Upper Arlington City Schools are now officially rated excellent with distinction on the state report card.
The state released official report card results for the 2011-2012 school year Feb. 27, confirming most districts' preliminary report card results.
The report cards were scheduled to be released in August 2012, but were delayed by an investigation by the Ohio Auditor's Office into "scrubbing" by nine districts who allegedly changed attendance data to improve their report card results.
This is the last time the Ohio Department of Education will use the current rating system for school districts. Next year's report cards will begin a transition into an A-F rating system.
Upper Arlington met 26 of 26 state indicators and earned a Performance Index score of 107.4, an improvement over last year's 106.8.
The district scored "above" in the value-added category, meaning students achieved more than one year of progress in an academic year. A score of "met" means students gained one year of academic progress in a year while "below" means scores did not indicate a year of academic progress.
Upper Arlington schools have been rated excellent or excellent with distinction for the past 12 consecutive years.
"The fact we are excellent with distinction and have achieved the highest rating for the past 12 consecutive years is outstanding," Superintendent Jeff Weaver said.
Individual building ratings in Upper Arlington were also stellar, with Barrington, Greensview, Tremont and Windermere elementary schools rated excellent with distinction, along with Hastings Middle School.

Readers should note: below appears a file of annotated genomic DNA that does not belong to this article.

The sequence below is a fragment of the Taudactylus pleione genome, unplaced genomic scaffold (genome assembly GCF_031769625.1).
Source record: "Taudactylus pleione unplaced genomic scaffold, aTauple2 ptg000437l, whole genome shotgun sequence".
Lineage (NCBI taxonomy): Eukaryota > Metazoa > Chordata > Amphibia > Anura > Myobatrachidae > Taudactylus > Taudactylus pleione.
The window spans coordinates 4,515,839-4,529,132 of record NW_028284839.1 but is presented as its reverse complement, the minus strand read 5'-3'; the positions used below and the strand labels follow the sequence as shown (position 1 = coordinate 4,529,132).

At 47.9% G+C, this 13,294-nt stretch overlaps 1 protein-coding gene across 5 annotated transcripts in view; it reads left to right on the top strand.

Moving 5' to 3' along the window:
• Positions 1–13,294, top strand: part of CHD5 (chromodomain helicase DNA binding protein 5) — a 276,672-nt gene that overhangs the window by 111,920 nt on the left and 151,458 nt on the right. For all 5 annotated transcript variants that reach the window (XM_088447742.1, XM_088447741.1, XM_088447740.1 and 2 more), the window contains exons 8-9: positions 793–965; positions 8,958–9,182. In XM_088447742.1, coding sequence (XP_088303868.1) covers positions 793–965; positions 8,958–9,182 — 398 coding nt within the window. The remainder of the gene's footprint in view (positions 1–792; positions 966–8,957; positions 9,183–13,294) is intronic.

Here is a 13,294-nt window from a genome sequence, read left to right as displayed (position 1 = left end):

Wickliffe Progressive Elementary, Jones Middle School and Upper Arlington High School were all rated excellent.
Weaver said he welcomes a more rigorous report card system next year.
"We understand the need for more rigor and will apply ourselves to the new standards with the same diligence we gave the old standards," he said.
The new grading system will include A-F letter grades based on six categories:
* Achievement: how well students are doing against national success standards.
* Gap closing: student performance among racial and demographic groups.
* Graduation rate.
* Progress: how well students of all abilities improve.
* K-3 literacy: how many students in K-3 are reading at grade level.
* Prepared for success: how many students are considered "college- and career-ready."
The grades in all six areas will then be calculated for an overall report card grade.
Grading in the specific areas will begin in August, but overall grades may not begin until August 2015, to give schools time to adjust to the new standards, according to information on the ODE website, at ilrc.ode.state.oh.us.